A. The answer that you are looking for concerning spurious results from total cyanide comes down to multiple chemical interferences. Depending where you take the sample the number of can interferences increase. If there is a nitrogen source which may or may not include nitrate and a carbon source you are likely to get spurious and non reproducible results. Method 335.2 is absolutely subject to error if the POTW is collecting samples from the sewer. Think about it, the sample is digested in 18 Molar or so sulfuric acid for an hour and the analysis collects the off gassing. Odds are that you are creating cyanide in from the soup that's in sewerage. I've been through this with the local POTW, EPA, and the POTW's certified laboratory and shown that method 335.2 analytical results are pure junk when there are multiple contaminates present. As one of the many examples that I have I sent out a sample from my acid gas scrubber that was use to capture NOx from a nitric acid copper etch process. We used sodium hydroxide in the scrubber. The only chemicals present were nitrates, carbonates and some copper and sodium hydroxide. There was no possibility of cyanide in the scrubber solution. We sent a sample of the scrubber solution out to a state certified lab for the cyanide analysis using Method 335.2 and noted that there was nitrate present in the mix so the lab could correct for it. The cyanides results were sky high. There's no correction for multiple interferences and the only God knows what interferences you will find in any particular sewerage sample. The POTW continued to find cyanide long after we stopped using it entirely. I've included the title note from a paper that EPA published concerning this issue. EPA notes in the first paragraph of the paper which I included below the statement concerning Method 335.4 "However, when multiple interferences are present, the total cyanide methods produce questionable analytical results". Note that Method 335.4 and 335.2 are identical in sample preparation, the acid digestion.
If you want a good cyanide sample for analysis take the sample at your treatment tank where there will be minimal chemical inferences not from a sewer line.
THE EFFECT OF MULTIPLE INTERFERENCES ON THE DETERMINATION
OF TOTAL CYANIDE IN SIMULATED ELECTROPLATING WASTE
BY EPA METHOD 335.4
Margaret M. Goldberg# , C. Andrew Clayton#, and Billy B. Potter+
# Research Triangle Institute, Research Triangle Park, NC 27709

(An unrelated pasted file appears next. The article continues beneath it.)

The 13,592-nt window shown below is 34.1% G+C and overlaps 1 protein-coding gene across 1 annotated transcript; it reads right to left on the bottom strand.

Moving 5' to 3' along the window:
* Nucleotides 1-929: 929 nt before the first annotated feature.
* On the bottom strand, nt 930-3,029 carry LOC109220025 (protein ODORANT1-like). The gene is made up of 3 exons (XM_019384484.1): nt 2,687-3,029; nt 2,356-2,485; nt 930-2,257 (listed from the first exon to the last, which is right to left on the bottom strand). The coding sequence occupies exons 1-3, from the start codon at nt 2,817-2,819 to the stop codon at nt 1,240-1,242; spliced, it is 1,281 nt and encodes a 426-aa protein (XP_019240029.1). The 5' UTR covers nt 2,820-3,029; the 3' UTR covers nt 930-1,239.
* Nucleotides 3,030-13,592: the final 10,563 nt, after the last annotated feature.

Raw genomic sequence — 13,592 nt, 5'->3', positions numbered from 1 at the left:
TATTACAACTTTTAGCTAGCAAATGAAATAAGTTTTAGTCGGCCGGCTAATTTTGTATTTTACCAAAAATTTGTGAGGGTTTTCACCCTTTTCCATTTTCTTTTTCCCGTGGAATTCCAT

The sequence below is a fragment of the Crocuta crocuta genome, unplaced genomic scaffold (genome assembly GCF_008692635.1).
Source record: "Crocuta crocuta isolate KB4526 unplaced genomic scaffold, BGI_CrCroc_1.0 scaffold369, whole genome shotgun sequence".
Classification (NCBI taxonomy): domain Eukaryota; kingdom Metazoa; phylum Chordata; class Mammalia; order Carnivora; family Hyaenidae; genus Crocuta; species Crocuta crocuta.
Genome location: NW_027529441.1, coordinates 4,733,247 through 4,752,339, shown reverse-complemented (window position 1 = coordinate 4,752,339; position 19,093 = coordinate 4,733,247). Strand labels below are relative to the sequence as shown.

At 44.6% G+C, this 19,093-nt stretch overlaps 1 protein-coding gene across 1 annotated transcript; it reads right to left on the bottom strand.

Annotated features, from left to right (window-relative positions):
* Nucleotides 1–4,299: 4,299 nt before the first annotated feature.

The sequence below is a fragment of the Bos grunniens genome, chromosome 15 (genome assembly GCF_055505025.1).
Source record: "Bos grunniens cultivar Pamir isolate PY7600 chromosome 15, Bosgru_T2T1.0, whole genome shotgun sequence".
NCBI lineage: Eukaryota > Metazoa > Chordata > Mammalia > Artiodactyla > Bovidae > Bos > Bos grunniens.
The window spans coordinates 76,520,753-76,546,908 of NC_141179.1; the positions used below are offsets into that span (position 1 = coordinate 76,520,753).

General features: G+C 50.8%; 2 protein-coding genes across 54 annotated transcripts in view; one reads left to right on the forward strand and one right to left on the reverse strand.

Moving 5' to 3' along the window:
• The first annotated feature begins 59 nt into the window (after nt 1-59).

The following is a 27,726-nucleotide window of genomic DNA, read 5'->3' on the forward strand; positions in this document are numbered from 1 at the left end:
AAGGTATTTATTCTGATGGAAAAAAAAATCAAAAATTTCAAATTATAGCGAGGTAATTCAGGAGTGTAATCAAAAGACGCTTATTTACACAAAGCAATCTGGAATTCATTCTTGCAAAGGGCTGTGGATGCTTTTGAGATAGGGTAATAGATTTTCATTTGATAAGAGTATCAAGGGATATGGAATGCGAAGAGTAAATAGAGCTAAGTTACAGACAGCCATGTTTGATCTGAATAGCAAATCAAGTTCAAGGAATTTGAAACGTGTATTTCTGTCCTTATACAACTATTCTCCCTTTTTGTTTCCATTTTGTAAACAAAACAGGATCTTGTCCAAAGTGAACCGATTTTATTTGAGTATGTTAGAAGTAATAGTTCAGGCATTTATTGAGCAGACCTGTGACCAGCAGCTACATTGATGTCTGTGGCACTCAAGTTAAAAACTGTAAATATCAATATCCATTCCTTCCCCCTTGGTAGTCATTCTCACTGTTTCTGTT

+U.S.Environmental Protection Agency, EMSL, Cincinnati, OH
The U.S. Environmental Protection Agency approved test procedures for cyanide
determination are listed in the Code of Federal Regulations 40, Ch.1, Pt.136, Appendix B, Table 1 B. The test procedures are used for the reporting of results of analyses as required by the National Pollutant Discharge Elimination System (NPDES) permits. The methods listed for total cyanide in water all share similar chemistries and interferences. These interferences have resulted in many modifications of the procedures that are included in Standard Methods', ASTM 2, and the EPA methods.3'4 The application of these modifications requires prior knowledge of the interference. Procedures to remove the interferences
generally work well when a single interference is present. However, when multiple interferences are present, the total cyanide methods produce questionable analytical results.
The objective of this study was to evaluate the performance of the method when applied to simulated waste effluent that contained known concentrations of cyanide and multiple interferences. Electroplating waste effluent was studied because there have been many problems reported by analysts for that waste, and because it was known to contain a large number of method interferences. In brief, the problems reported included low recovery of cyanide spikes, suspected false positive results, and poor precision for replicate analyses.
- Tiverton, Rhode Island, USA
July 22, 2014
Thiosulfate? I always used to use ascorbic acid. Have they changed the method?
False negatives are much more common than false positives, in my experience.
Consultant - The Bronx, New York